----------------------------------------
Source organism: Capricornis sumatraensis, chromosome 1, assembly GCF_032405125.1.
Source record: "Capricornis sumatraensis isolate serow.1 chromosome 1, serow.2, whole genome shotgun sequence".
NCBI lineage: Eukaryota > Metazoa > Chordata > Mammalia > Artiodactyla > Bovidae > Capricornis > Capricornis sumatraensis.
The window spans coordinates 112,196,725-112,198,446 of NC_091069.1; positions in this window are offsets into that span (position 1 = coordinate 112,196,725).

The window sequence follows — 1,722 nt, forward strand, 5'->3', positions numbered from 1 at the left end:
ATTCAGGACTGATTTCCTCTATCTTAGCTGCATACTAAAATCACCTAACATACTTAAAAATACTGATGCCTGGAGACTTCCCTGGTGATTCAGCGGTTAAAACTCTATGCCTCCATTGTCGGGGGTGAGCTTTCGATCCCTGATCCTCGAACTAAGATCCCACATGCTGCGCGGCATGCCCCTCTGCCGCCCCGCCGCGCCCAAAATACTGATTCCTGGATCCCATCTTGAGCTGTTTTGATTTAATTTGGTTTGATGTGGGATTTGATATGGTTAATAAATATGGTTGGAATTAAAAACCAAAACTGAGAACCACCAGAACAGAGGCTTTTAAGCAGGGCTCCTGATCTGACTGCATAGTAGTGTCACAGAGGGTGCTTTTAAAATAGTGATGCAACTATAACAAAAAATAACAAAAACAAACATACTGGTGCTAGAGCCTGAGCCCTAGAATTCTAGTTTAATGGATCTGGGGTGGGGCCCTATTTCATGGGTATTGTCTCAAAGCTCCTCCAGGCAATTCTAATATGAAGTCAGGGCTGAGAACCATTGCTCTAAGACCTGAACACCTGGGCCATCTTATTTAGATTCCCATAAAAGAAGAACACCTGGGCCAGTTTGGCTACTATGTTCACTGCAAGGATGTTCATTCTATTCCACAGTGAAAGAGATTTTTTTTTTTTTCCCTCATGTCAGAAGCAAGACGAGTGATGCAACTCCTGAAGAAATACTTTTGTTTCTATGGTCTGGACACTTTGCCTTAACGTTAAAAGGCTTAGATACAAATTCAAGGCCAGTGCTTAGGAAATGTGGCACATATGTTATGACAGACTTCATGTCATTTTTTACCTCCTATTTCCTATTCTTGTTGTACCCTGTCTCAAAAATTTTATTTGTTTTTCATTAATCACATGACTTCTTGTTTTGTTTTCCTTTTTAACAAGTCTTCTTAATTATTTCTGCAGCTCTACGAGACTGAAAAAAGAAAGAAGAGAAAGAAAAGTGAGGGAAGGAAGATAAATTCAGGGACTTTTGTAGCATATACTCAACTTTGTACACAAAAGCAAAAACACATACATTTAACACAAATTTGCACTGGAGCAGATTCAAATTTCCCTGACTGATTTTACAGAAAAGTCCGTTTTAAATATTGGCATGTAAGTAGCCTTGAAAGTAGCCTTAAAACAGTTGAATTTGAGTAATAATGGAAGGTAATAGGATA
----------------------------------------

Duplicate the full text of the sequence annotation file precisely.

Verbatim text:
Source organism: Capricornis sumatraensis, chromosome 1, assembly GCF_032405125.1.
Source record: "Capricornis sumatraensis isolate serow.1 chromosome 1, serow.2, whole genome shotgun sequence".
NCBI lineage: Eukaryota > Metazoa > Chordata > Mammalia > Artiodactyla > Bovidae > Capricornis > Capricornis sumatraensis.
The window spans coordinates 112,196,725-112,198,446 of NC_091069.1; positions in this window are offsets into that span (position 1 = coordinate 112,196,725).

The window sequence follows — 1,722 nt, forward strand, 5'->3', positions numbered from 1 at the left end:
ATTCAGGACTGATTTCCTCTATCTTAGCTGCATACTAAAATCACCTAACATACTTAAAAATACTGATGCCTGGAGACTTCCCTGGTGATTCAGCGGTTAAAACTCTATGCCTCCATTGTCGGGGGTGAGCTTTCGATCCCTGATCCTCGAACTAAGATCCCACATGCTGCGCGGCATGCCCCTCTGCCGCCCCGCCGCGCCCAAAATACTGATTCCTGGATCCCATCTTGAGCTGTTTTGATTTAATTTGGTTTGATGTGGGATTTGATATGGTTAATAAATATGGTTGGAATTAAAAACCAAAACTGAGAACCACCAGAACAGAGGCTTTTAAGCAGGGCTCCTGATCTGACTGCATAGTAGTGTCACAGAGGGTGCTTTTAAAATAGTGATGCAACTATAACAAAAAATAACAAAAACAAACATACTGGTGCTAGAGCCTGAGCCCTAGAATTCTAGTTTAATGGATCTGGGGTGGGGCCCTATTTCATGGGTATTGTCTCAAAGCTCCTCCAGGCAATTCTAATATGAAGTCAGGGCTGAGAACCATTGCTCTAAGACCTGAACACCTGGGCCATCTTATTTAGATTCCCATAAAAGAAGAACACCTGGGCCAGTTTGGCTACTATGTTCACTGCAAGGATGTTCATTCTATTCCACAGTGAAAGAGATTTTTTTTTTTTTCCCTCATGTCAGAAGCAAGACGAGTGATGCAACTCCTGAAGAAATACTTTTGTTTCTATGGTCTGGACACTTTGCCTTAACGTTAAAAGGCTTAGATACAAATTCAAGGCCAGTGCTTAGGAAATGTGGCACATATGTTATGACAGACTTCATGTCATTTTTTACCTCCTATTTCCTATTCTTGTTGTACCCTGTCTCAAAAATTTTATTTGTTTTTCATTAATCACATGACTTCTTGTTTTGTTTTCCTTTTTAACAAGTCTTCTTAATTATTTCTGCAGCTCTACGAGACTGAAAAAAGAAAGAAGAGAAAGAAAAGTGAGGGAAGGAAGATAAATTCAGGGACTTTTGTAGCATATACTCAACTTTGTACACAAAAGCAAAAACACATACATTTAACACAAATTTGCACTGGAGCAGATTCAAATTTCCCTGACTGATTTTACAGAAAAGTCCGTTTTAAATATTGGCATGTAAGTAGCCTTGAAAGTAGCCTTAAAACAGTTGAATTTGAGTAATAATGGAAGGTAATAGGATA